Sickle cell disease (SCD) is a red blood cell disorder that causes many complications including life-long pain. Pain is the most common reason for hospitalization in SCD patients and is often experienced on a daily basis. Treatment of pain in SCD patients remains challenging due to a poor understanding of the mechanisms, especially in the brain. Therefore, an in-depth analysis of how chronic pain affects SCD patients is needed to provide a foundation for future research and improved treatment options. The goal of this research is to use multimodal non-invasive imaging techniques to better understand the neural dynamics of SCD patients and how these differ from a normal healthy brain. Utilizing both electroencephalography (EEG) and functional magnetic resonance imaging (fMRI) allowed spatiotemporal analysis of resting state neural behavior of SCD patients and healthy controls. This work includes (1) a simultaneous EEG-fMRI study to determine biomarkers of sickle pain and how resting state networks are altered in patients, (2) an EEG analysis utilizing EEG power and electrical source imaging analysis to classify between patients and controls, and (3) a graph theory study using both EEG and fMRI to understand the global impact of sickle pain on the brain and to utilize imaging to detect differences not only between patients and controls, but also between patients with more severe chronic pain and less severe chronic pain. This study showed how imaging parameters found from non-invasive imaging modalities are related to chronic pain in SCD patients and will be used in future work to guide new treatment options and validate their effectiveness on improving brain dynamics.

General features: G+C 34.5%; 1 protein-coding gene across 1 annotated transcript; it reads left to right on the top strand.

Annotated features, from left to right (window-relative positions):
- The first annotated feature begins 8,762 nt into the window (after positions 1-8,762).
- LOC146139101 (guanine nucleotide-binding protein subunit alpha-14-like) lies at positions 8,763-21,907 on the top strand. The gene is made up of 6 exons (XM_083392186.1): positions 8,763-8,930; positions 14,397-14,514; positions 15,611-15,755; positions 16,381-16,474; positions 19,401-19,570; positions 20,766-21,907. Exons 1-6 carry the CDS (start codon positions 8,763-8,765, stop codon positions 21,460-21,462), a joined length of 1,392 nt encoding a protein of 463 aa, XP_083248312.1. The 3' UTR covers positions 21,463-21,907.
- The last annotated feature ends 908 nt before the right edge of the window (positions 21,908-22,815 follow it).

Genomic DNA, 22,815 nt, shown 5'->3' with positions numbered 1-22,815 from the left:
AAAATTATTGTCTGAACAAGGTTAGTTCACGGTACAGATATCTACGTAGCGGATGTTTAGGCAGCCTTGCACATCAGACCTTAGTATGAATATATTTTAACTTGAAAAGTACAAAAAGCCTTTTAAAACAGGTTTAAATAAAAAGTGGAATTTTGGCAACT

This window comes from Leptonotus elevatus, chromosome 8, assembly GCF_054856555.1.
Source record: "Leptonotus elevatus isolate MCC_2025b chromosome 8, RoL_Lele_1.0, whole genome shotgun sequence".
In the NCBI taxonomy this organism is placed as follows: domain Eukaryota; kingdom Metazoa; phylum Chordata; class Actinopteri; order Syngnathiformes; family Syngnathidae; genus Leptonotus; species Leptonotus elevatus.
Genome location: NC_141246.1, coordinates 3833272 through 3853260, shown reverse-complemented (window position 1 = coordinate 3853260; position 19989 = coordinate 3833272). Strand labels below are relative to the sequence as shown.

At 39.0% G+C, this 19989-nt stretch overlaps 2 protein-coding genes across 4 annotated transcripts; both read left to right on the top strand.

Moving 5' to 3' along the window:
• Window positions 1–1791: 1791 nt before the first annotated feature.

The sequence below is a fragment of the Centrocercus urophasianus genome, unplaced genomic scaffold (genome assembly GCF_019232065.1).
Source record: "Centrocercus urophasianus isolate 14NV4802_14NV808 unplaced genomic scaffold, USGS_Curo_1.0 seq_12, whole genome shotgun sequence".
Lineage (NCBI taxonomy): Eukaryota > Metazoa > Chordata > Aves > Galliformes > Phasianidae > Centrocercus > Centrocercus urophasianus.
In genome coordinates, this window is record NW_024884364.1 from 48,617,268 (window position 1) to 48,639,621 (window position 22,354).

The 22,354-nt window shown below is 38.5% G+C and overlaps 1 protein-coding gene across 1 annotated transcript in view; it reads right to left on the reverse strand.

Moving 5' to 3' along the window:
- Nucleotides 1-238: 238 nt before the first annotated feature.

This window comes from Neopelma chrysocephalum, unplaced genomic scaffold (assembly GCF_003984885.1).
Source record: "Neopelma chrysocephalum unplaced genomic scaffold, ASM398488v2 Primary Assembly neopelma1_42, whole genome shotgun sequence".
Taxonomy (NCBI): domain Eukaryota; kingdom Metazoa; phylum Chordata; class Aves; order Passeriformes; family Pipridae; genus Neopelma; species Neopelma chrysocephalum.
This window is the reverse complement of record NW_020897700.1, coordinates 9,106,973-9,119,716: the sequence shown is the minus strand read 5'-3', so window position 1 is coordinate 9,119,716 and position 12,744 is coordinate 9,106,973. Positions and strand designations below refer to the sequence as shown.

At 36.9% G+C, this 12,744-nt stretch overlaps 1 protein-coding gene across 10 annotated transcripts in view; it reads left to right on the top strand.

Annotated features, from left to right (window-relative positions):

University of Minnesota Ph.D. dissertation. May 2018. Major: Biomedical Engineering. Advisor: Bin He. 1 computer file (PDF); vi, 131 pages.
Functional Multimodal Imaging Of Sickle Cell Disease Patients To Understand How Chronic Pain Affects Neural Dynamics Of Patients.
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